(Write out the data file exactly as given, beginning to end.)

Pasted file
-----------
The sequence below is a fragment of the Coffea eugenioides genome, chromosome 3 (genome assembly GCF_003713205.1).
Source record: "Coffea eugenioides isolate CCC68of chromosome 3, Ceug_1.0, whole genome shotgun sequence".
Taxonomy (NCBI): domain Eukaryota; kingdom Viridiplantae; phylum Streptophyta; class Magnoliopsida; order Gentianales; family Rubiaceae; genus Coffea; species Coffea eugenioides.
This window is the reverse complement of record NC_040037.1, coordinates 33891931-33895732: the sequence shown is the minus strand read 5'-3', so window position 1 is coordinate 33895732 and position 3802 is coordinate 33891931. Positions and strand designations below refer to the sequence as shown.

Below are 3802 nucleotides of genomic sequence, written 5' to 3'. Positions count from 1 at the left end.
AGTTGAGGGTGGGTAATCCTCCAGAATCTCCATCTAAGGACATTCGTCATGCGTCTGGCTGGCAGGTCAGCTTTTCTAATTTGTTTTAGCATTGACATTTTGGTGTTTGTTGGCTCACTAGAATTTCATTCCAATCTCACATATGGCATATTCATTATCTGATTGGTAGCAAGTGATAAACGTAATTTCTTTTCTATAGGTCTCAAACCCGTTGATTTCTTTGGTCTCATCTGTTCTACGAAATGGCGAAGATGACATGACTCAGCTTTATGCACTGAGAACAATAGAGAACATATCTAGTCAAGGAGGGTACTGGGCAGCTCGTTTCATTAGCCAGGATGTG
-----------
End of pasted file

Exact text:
The sequence below is a fragment of the Coffea eugenioides genome, chromosome 3 (genome assembly GCF_003713205.1).
Source record: "Coffea eugenioides isolate CCC68of chromosome 3, Ceug_1.0, whole genome shotgun sequence".
Taxonomy (NCBI): domain Eukaryota; kingdom Viridiplantae; phylum Streptophyta; class Magnoliopsida; order Gentianales; family Rubiaceae; genus Coffea; species Coffea eugenioides.
This window is the reverse complement of record NC_040037.1, coordinates 33891931-33895732: the sequence shown is the minus strand read 5'-3', so window position 1 is coordinate 33895732 and position 3802 is coordinate 33891931. Positions and strand designations below refer to the sequence as shown.

Below are 3802 nucleotides of genomic sequence, written 5' to 3'. Positions count from 1 at the left end.
AGTTGAGGGTGGGTAATCCTCCAGAATCTCCATCTAAGGACATTCGTCATGCGTCTGGCTGGCAGGTCAGCTTTTCTAATTTGTTTTAGCATTGACATTTTGGTGTTTGTTGGCTCACTAGAATTTCATTCCAATCTCACATATGGCATATTCATTATCTGATTGGTAGCAAGTGATAAACGTAATTTCTTTTCTATAGGTCTCAAACCCGTTGATTTCTTTGGTCTCATCTGTTCTACGAAATGGCGAAGATGACATGACTCAGCTTTATGCACTGAGAACAATAGAGAACATATCTAGTCAAGGAGGGTACTGGGCAGCTCGTTTCATTAGCCAGGATGTG